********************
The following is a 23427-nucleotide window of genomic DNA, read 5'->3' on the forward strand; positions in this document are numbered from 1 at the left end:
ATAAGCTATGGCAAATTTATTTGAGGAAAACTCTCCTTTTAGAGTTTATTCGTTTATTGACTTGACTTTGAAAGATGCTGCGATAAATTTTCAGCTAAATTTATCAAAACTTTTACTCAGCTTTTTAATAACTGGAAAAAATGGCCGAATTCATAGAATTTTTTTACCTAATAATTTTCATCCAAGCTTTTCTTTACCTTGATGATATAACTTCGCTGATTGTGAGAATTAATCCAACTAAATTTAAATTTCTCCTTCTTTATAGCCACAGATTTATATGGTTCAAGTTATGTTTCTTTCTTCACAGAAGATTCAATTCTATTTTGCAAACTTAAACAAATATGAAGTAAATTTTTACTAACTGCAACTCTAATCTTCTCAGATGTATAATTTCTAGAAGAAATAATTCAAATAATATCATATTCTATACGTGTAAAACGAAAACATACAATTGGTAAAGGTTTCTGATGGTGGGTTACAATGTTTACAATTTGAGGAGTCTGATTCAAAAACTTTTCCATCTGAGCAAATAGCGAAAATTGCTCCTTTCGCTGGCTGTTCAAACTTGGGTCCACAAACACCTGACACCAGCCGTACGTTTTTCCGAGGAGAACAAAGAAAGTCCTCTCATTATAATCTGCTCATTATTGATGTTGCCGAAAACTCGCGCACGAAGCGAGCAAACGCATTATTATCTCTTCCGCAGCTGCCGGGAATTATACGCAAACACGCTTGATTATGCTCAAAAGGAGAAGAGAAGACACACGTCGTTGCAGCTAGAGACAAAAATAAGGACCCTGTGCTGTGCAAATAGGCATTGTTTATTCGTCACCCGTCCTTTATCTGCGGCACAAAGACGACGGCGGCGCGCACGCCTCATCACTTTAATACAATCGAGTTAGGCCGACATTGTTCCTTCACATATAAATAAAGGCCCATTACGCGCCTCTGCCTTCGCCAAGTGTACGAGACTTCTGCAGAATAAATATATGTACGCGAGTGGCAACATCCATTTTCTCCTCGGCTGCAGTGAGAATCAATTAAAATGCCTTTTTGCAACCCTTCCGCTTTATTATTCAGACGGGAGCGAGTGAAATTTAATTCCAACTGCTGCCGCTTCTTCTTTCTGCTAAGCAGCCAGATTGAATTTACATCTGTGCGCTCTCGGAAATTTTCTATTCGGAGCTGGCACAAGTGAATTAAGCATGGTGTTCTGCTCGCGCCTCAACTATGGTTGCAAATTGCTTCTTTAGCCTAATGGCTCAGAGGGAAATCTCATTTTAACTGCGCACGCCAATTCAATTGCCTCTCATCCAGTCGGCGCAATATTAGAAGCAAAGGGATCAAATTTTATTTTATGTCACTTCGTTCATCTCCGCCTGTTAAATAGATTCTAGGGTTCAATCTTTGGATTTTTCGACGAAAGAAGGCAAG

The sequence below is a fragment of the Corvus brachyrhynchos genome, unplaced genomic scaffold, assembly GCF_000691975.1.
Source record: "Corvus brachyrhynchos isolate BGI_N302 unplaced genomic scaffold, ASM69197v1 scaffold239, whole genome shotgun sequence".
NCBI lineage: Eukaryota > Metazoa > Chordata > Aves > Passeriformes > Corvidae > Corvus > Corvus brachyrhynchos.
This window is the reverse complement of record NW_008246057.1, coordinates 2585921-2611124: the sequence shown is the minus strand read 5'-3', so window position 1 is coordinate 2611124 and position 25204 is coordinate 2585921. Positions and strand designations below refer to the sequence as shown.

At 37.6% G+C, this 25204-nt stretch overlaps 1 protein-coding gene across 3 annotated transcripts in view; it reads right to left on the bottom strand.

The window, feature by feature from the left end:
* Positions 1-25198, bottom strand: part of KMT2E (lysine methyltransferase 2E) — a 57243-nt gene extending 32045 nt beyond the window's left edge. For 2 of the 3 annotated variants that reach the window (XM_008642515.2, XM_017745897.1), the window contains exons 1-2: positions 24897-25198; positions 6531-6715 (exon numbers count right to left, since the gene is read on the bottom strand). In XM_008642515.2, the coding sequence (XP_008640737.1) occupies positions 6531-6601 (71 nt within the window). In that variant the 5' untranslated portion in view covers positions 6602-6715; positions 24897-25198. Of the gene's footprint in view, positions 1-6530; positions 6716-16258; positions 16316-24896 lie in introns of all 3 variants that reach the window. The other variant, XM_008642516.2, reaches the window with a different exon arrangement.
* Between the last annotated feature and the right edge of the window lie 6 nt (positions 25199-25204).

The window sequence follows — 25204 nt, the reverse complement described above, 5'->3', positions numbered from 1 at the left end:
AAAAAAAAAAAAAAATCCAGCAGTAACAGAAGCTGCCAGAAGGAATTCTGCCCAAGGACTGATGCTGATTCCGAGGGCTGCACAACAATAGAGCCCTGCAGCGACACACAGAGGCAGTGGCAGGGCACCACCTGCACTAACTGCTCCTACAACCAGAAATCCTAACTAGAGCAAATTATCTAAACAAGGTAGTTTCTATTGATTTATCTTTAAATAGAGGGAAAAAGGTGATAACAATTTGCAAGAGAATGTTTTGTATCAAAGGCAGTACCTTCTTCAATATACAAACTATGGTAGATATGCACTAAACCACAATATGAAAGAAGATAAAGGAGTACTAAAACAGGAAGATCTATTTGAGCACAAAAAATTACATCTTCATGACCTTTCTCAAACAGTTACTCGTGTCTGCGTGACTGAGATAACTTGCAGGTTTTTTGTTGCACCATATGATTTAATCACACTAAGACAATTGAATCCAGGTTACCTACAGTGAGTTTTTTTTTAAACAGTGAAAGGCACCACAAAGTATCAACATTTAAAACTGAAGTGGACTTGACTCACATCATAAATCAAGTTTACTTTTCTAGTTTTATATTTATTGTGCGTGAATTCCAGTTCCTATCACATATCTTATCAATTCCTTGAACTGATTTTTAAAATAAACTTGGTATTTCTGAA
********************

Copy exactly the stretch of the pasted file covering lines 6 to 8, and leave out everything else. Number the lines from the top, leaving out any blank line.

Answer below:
This window is the reverse complement of record NW_008246057.1, coordinates 2585921-2611124: the sequence shown is the minus strand read 5'-3', so window position 1 is coordinate 2611124 and position 25204 is coordinate 2585921. Positions and strand designations below refer to the sequence as shown.

At 37.6% G+C, this 25204-nt stretch overlaps 1 protein-coding gene across 3 annotated transcripts in view; it reads right to left on the bottom strand.

The window, feature by feature from the left end: